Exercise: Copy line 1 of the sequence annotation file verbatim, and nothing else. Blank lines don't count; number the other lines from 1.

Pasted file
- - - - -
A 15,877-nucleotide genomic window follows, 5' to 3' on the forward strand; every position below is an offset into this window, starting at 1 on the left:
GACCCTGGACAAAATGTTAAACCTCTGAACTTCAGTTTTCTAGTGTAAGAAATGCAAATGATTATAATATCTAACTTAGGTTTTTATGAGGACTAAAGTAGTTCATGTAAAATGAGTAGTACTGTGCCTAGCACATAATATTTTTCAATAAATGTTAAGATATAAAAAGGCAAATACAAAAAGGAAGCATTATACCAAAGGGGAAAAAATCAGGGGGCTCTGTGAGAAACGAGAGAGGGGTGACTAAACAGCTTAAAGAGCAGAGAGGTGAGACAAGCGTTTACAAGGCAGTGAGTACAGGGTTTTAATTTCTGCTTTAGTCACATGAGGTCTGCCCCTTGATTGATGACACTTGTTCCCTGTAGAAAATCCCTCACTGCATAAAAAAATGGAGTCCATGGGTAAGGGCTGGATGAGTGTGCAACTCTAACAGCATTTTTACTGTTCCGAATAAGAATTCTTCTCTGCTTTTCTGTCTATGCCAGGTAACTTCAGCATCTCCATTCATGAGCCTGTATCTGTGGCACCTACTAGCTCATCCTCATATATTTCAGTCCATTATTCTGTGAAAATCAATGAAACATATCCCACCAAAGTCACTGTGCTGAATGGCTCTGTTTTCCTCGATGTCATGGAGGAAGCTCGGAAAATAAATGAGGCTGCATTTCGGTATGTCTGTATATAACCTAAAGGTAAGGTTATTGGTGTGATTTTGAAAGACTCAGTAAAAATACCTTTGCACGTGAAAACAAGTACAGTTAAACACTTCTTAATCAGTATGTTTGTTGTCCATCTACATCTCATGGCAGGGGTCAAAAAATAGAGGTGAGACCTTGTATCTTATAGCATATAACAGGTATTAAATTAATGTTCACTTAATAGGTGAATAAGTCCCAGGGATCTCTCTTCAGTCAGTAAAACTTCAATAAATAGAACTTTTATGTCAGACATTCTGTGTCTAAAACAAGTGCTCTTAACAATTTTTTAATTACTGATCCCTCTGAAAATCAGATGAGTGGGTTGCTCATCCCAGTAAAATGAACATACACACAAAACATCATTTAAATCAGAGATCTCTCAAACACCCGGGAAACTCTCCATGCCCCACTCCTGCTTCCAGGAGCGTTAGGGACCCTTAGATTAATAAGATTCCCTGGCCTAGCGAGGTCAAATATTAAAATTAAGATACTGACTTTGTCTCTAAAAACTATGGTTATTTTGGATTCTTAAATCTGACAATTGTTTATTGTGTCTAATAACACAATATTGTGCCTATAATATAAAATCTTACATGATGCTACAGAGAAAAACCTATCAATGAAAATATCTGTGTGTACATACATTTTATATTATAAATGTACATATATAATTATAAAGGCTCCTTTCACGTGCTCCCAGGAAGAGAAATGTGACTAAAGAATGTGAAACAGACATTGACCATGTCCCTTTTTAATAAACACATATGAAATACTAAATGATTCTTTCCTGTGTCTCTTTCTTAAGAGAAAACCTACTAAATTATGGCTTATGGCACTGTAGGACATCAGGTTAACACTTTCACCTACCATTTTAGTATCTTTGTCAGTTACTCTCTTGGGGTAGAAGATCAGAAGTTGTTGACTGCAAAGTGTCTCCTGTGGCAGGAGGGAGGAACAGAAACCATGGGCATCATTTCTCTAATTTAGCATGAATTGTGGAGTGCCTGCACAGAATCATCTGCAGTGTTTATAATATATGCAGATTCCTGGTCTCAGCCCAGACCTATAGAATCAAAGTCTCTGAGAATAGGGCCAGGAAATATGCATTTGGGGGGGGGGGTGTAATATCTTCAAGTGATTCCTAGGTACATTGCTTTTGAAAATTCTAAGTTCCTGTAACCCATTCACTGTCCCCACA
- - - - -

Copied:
A 15,877-nucleotide genomic window follows, 5' to 3' on the forward strand; every position below is an offset into this window, starting at 1 on the left: